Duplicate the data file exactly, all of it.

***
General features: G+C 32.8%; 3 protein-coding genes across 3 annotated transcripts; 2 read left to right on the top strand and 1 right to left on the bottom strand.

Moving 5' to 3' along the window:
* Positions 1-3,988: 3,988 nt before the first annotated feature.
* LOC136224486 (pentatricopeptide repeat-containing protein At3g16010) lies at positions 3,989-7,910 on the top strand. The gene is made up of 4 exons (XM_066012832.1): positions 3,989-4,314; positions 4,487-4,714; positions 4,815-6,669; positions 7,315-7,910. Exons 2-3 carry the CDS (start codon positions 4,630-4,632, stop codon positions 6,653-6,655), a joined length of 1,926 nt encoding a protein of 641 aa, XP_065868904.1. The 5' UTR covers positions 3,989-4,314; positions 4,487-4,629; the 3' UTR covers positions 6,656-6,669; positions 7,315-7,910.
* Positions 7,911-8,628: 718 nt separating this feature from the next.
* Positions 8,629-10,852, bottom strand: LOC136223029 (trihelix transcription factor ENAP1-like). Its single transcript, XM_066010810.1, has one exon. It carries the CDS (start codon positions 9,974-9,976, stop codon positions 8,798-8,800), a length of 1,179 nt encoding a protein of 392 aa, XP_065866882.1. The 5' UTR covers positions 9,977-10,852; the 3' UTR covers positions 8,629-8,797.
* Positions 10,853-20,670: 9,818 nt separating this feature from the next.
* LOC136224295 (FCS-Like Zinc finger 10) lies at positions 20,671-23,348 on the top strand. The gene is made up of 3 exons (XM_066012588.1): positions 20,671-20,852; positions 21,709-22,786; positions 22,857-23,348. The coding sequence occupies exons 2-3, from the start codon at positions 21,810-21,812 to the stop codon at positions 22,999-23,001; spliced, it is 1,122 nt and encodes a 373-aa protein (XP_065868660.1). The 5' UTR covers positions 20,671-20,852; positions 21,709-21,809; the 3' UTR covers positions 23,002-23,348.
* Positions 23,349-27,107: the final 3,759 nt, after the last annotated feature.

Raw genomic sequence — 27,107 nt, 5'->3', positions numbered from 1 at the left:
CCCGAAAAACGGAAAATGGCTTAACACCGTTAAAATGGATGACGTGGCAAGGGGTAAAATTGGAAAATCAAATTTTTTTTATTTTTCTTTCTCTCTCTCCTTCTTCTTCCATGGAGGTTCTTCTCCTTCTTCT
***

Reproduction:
General features: G+C 32.8%; 3 protein-coding genes across 3 annotated transcripts; 2 read left to right on the top strand and 1 right to left on the bottom strand.

Moving 5' to 3' along the window:
* Positions 1-3,988: 3,988 nt before the first annotated feature.
* LOC136224486 (pentatricopeptide repeat-containing protein At3g16010) lies at positions 3,989-7,910 on the top strand. The gene is made up of 4 exons (XM_066012832.1): positions 3,989-4,314; positions 4,487-4,714; positions 4,815-6,669; positions 7,315-7,910. Exons 2-3 carry the CDS (start codon positions 4,630-4,632, stop codon positions 6,653-6,655), a joined length of 1,926 nt encoding a protein of 641 aa, XP_065868904.1. The 5' UTR covers positions 3,989-4,314; positions 4,487-4,629; the 3' UTR covers positions 6,656-6,669; positions 7,315-7,910.
* Positions 7,911-8,628: 718 nt separating this feature from the next.
* Positions 8,629-10,852, bottom strand: LOC136223029 (trihelix transcription factor ENAP1-like). Its single transcript, XM_066010810.1, has one exon. It carries the CDS (start codon positions 9,974-9,976, stop codon positions 8,798-8,800), a length of 1,179 nt encoding a protein of 392 aa, XP_065866882.1. The 5' UTR covers positions 9,977-10,852; the 3' UTR covers positions 8,629-8,797.
* Positions 10,853-20,670: 9,818 nt separating this feature from the next.
* LOC136224295 (FCS-Like Zinc finger 10) lies at positions 20,671-23,348 on the top strand. The gene is made up of 3 exons (XM_066012588.1): positions 20,671-20,852; positions 21,709-22,786; positions 22,857-23,348. The coding sequence occupies exons 2-3, from the start codon at positions 21,810-21,812 to the stop codon at positions 22,999-23,001; spliced, it is 1,122 nt and encodes a 373-aa protein (XP_065868660.1). The 5' UTR covers positions 20,671-20,852; positions 21,709-21,809; the 3' UTR covers positions 23,002-23,348.
* Positions 23,349-27,107: the final 3,759 nt, after the last annotated feature.

Raw genomic sequence — 27,107 nt, 5'->3', positions numbered from 1 at the left:
CCCGAAAAACGGAAAATGGCTTAACACCGTTAAAATGGATGACGTGGCAAGGGGTAAAATTGGAAAATCAAATTTTTTTTATTTTTCTTTCTCTCTCTCCTTCTTCTTCCATGGAGGTTCTTCTCCTTCTTCT